Over the past few weeks this topic has come up more than a few times in conversations I have had.

Where did the idea of having a church building come from?
What if you did not have a church building?
Would you still worship Christ?
Would you still gather with other believers?
How would you share the gospel with others if you could not invite them to church?

I believe that the teachings of Jesus are very clear that we are to meet together and worship Him but I cannot find one place where He commanded one of his followers to erect a building in His name. Actually, He did say that He was actually greater than the temple and He told His disciples that they were His church. So now then, why do we put so much focus on a building being the House of God and it being “filled with the Holy Spirit”?

Imagine your life without a building that’s sole purpose was worshiping God. Imagine if we opened the doors to that same building 7 days a week to serve the needs of our communities. Isn’t that what it is all about anyway?
Earlier this week I had the opportunity to go into our community and serve food to those in need. Some of these folks were homeless and others just down on their luck. Whatever their circumstances are the chance of them coming into a church building on a Sunday night for a Worship service is very slim. This whole experience caused me to think, “was the church that Jesus said he would make Peter the foundation of ever about a so-called worship service?”

Again, do not get me wrong, I believe that Christians should gather together and worship Christ and learn Scripture. I believe those are biblical concepts, but I also believe church as Christ intended it is much larger.

In all honestly, I believe that most of our modern ideas of church and services are based on man made traditions. I cannot imagine that serving those in need and sharing the love of Christ with them is not just as much church as any service you can hold inside the four walls of the church building. The great commission tells us to go and make disciples and sitting in your church building 3 times a week is not cutting it.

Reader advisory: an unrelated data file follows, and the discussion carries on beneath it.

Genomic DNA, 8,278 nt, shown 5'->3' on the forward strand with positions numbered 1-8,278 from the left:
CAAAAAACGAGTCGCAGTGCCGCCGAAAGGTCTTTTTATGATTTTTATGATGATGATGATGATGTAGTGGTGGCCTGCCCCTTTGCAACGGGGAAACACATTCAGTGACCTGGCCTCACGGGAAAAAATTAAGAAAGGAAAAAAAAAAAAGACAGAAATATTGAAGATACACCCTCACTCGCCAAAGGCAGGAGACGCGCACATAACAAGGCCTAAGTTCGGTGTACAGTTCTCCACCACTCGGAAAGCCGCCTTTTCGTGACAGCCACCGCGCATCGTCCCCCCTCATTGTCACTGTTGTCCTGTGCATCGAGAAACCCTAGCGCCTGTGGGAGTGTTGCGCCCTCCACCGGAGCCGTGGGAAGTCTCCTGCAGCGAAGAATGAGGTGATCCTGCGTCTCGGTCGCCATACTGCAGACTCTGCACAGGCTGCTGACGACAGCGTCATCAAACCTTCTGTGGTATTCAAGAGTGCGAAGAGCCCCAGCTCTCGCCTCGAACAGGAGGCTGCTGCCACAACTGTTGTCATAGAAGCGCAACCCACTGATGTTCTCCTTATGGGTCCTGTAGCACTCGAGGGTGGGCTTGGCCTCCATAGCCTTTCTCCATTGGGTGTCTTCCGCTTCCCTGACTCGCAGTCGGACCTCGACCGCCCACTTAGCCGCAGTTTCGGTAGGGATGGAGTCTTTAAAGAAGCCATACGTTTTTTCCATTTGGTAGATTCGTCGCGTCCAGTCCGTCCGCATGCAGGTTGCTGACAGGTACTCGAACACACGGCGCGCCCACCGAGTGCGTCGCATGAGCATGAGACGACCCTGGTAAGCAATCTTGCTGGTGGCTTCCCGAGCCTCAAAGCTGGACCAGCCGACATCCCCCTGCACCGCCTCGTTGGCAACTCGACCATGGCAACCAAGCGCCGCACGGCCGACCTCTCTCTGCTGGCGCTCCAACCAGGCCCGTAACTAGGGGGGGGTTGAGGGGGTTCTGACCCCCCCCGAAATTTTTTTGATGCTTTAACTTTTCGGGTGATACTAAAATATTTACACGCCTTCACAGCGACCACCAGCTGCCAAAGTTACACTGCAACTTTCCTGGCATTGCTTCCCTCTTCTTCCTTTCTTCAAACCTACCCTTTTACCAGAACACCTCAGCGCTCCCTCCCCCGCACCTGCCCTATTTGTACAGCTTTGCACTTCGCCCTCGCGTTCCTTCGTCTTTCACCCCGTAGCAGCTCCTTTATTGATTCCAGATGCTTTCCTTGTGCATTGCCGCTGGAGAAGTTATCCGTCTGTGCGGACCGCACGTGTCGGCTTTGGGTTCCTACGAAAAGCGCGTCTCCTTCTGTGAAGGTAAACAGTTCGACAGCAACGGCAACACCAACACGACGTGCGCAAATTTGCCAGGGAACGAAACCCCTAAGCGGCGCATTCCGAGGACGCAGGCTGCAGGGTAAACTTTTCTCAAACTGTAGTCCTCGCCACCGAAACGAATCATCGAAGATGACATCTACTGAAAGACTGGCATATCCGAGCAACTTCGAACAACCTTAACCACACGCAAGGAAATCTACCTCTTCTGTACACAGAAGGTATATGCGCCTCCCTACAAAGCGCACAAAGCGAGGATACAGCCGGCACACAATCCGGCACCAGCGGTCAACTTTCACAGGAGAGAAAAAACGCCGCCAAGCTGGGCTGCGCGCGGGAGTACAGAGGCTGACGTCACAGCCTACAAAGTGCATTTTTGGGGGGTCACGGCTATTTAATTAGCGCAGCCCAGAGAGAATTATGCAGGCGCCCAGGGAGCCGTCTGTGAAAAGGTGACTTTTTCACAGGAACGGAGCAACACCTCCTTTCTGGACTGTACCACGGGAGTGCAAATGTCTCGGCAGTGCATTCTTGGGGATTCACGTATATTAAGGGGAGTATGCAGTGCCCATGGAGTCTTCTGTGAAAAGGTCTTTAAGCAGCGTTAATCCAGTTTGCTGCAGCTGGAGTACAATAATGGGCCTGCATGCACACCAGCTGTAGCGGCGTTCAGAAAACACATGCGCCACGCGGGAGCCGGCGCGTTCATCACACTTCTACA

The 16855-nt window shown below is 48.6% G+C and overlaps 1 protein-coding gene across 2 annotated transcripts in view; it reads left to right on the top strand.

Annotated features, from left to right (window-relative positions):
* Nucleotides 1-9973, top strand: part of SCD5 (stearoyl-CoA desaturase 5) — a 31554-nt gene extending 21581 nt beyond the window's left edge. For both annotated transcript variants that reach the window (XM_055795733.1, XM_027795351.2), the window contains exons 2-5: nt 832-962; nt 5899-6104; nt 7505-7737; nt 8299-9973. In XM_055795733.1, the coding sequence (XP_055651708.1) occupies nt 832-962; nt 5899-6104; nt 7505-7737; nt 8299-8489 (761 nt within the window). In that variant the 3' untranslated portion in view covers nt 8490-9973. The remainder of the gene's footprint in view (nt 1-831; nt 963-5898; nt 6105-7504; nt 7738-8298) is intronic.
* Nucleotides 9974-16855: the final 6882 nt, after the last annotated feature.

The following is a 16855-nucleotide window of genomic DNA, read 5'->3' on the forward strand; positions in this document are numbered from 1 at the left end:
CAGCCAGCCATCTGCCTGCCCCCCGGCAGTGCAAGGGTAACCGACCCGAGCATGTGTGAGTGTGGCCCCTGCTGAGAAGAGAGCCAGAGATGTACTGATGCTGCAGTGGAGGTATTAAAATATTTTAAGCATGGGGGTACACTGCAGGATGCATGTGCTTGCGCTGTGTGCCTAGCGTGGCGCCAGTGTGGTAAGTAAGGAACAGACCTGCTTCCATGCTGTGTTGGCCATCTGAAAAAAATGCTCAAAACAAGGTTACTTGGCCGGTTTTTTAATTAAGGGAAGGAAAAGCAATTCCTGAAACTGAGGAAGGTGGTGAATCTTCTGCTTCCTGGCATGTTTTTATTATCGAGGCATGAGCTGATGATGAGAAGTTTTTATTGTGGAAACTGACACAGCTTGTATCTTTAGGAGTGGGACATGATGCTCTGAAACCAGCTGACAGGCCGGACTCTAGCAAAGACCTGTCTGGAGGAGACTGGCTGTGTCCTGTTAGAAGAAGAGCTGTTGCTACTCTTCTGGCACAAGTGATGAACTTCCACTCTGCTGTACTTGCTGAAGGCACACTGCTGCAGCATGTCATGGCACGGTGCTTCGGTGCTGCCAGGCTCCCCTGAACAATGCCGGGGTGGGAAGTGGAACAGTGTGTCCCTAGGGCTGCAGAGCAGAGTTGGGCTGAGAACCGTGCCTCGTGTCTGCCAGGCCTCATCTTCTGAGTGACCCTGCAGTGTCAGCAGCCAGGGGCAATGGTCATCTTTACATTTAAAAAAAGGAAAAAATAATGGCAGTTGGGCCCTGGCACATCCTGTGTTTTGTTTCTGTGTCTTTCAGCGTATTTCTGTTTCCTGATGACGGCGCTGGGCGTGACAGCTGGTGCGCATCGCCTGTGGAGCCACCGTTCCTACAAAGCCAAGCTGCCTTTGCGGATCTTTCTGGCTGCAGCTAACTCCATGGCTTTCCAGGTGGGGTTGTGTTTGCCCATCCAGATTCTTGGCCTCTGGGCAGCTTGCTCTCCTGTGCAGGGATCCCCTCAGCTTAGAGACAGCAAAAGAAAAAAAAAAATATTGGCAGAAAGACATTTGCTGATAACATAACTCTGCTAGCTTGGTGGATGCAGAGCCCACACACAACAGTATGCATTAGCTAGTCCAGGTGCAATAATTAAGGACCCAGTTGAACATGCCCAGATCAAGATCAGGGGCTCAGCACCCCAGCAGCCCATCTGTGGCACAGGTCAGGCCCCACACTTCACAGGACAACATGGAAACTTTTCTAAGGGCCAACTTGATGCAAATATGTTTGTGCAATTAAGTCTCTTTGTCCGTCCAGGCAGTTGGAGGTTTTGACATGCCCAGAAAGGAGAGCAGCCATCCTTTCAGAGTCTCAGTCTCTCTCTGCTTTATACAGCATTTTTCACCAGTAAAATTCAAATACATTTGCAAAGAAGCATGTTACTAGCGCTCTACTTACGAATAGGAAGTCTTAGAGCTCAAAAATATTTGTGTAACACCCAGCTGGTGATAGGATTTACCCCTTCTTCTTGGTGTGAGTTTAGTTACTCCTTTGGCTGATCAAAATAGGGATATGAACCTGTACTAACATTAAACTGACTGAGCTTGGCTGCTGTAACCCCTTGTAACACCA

We have to stop thinking of church growth in terms of membership and think of it in the way Christ intended it – Spreading the Gospel. Instead of saying how many 1st time visitors were here today, why not ask how far your members spread the gospel this week. Too often we only evangelize as a means to get more people to come to our church. Frankly, I do not care if they ever come to my church, I just want them to have a relationship with Jesus. That is the most important thing.

Instead of opening our doors more maybe we should be closing them more to encourage our members to GO.

This week my Pastor talked about living lives that are worthy of our blessings and again I am drawn back to the story of Ananias and Sapphira in Acts and the sense of community that the church had. It was a system that said the NEEDS of others are more important than your WANTS. You could even go so far as to say the NEEDS of others are equally as important as your NEEDS.

As Christians, if we truly want to start living a faith that is worthy of the sacrifice of Jesus Christ on a cross and a faith that draws others closer to God then we have to learn and live this key truth. Serving others is our responsibility. Putting the needs of others is the example Christ set for us.
I told this to a friend and the commented he made was that this sounded like a socialist idea. I have heard before that Jesus may have agreed with socialism on many things but the catch here is that it did not and should not take government action to force us to serve the needs of others. Yes, Socialism can force us to share wealth and ensure everyone gets an equal share of goods but that does not fix the heart issue. The church in Acts did not need the government to tell them what to do or how to serve others because they had something greater and that is the Holy Spirit. If you have the Holy Spirit living inside of you and you listen to it then you will have an unquenchable desire to serve others.

Too often today we are more concerned with our savings account than whether our neighbor has food and water for today. We say that we trust God with our future, but we live our lives like we have to have an emergency back up plan in case God doesn’t come through.

True ministry begins when we realize that church is not a service we attend but it is the service we provide.